The Louisiana Senate on Wednesday narrowly rejected an “Equal Pay for Women” law.

The Senate voted 19-18 for the measure, one vote shy of the 20 needed for passage.

“Women need to be paid the same money for the same work that they do,” said state Sen. Ed Murray, D-New Orleans and sponsor of Senate Bill 153.

Murray said Louisiana ranks next to the bottom in women’s pay compared with that of men. “Women make 69 percent of what a man makes in this state,” he said.

Opponents argued that federal law already requires equal pay and the state law is unnecessary. In addition, they said the law creating the Louisiana Human Rights Commission includes similar language.

“It looks to me like it’s already covered in the law,” said state Sen. Dan Claitor, R-Baton Rouge.

State Sen. Conrad Appel, R-Metairie, said he could see the proposition “opening the door for litigation” for small businessmen like himself.

Appel said his wife asked him to vote against SB153 because “it’s not fair to the women who are successful in this world, such as my wife.” She makes more than the men with whom she works and the law could prompt businessmen to pay everyone the same, he said.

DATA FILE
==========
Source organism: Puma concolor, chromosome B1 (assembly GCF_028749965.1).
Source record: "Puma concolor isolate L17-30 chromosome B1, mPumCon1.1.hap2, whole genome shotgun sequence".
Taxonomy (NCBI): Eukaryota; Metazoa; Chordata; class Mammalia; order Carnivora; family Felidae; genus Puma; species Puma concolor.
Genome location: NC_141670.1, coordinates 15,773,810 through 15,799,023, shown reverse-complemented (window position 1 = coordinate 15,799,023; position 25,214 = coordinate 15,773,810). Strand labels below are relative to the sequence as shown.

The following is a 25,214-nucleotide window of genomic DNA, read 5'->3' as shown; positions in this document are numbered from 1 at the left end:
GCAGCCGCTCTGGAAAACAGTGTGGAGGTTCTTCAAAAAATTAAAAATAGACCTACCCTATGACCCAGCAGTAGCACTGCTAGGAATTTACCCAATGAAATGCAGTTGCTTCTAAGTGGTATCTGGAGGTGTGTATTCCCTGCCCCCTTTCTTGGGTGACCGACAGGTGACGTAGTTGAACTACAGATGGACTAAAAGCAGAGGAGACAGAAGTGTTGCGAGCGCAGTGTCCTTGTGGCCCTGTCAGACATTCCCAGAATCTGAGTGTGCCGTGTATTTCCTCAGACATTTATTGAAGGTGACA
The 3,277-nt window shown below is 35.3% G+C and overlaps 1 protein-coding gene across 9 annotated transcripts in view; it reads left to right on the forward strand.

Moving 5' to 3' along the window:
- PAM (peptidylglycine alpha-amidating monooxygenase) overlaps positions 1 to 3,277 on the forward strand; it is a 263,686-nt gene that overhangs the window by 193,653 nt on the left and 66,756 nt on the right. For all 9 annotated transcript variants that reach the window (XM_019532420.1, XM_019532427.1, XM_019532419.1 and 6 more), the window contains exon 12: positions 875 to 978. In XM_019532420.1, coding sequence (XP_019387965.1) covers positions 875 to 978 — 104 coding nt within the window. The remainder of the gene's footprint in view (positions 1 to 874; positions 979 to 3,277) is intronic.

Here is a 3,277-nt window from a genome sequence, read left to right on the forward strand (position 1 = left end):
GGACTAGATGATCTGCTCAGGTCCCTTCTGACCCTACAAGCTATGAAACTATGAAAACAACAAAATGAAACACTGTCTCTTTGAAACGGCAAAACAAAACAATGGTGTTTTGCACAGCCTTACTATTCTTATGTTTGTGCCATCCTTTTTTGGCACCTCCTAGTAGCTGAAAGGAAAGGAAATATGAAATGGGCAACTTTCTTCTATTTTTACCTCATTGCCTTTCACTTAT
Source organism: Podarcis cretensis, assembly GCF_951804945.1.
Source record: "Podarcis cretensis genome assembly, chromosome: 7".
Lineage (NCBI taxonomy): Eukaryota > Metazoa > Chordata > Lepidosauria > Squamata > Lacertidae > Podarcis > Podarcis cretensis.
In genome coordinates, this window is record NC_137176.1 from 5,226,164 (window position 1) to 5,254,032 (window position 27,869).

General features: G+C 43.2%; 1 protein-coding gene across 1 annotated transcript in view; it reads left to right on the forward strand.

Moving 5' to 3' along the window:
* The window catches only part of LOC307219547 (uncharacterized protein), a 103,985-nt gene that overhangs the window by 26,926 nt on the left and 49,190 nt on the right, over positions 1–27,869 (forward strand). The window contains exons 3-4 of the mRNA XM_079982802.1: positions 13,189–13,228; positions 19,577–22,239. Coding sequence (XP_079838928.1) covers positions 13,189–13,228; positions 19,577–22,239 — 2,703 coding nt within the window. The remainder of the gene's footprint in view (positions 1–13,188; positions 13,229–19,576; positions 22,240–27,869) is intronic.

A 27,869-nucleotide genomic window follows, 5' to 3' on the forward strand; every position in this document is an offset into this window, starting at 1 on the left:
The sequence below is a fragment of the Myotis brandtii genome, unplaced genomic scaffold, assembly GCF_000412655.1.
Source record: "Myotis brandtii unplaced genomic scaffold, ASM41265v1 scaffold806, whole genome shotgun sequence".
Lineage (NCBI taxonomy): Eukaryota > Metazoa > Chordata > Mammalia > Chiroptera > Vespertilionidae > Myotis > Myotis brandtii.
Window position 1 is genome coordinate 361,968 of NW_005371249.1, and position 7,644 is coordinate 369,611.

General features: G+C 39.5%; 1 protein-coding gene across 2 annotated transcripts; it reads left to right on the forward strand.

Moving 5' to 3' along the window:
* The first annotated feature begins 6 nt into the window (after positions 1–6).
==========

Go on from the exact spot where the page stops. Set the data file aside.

State Sen. A.G. Crowe, R-Slidell, questioned the statistics Murray quoted on the salary position of women.

Murray said the legislation had plenty of exceptions for businesses to pay different wages, such as if there’s a seniority or merit system, or whether earnings are based on quantity or quality of production. The measure only outlaws the disparate pay based on sex, he said.

In the 40 states with similar laws, Murray said, “women get paid much better.”

State Sen. J.P. Morrell, D-New Orleans, said the state has adopted legislation covered by federal law plenty of times, including those addressing gun rights and religious freedoms. He said it would do no harm to put the “equal pay for women” provision explicitly in state law.

SB153 would have made it unlawful for an employer hiring 15 or more full-time employees to pay wages to an employee at a rate less than the rate paid another employee of the opposite sex for the same or substantially similar work.

The employee could bring an action against an employer with the Human Rights Commission.

Voting FOR equal pay for women (19): State Sens. Amedee, Broome, Brown, Buffington, Chabert, Dorsey-Colomb, Gallot, Heitmeier, Kostelka, LaFleur, Mills, Morrell, Murray, Nevers, Peterson, G. Smith, Tarver, Thompson and Ward.

Voting AGAINST SB153 (18): President Alario and state Sens. Adley, Allain, Appel, Claitor, Cortez, Crowe, Donahue, Erdey, Johns, Long, Martiny, Morrish, Peacock, Perry, Riser, Walsworth and White.

NOT Voting (2): State Sens. Guillory and J. Smith.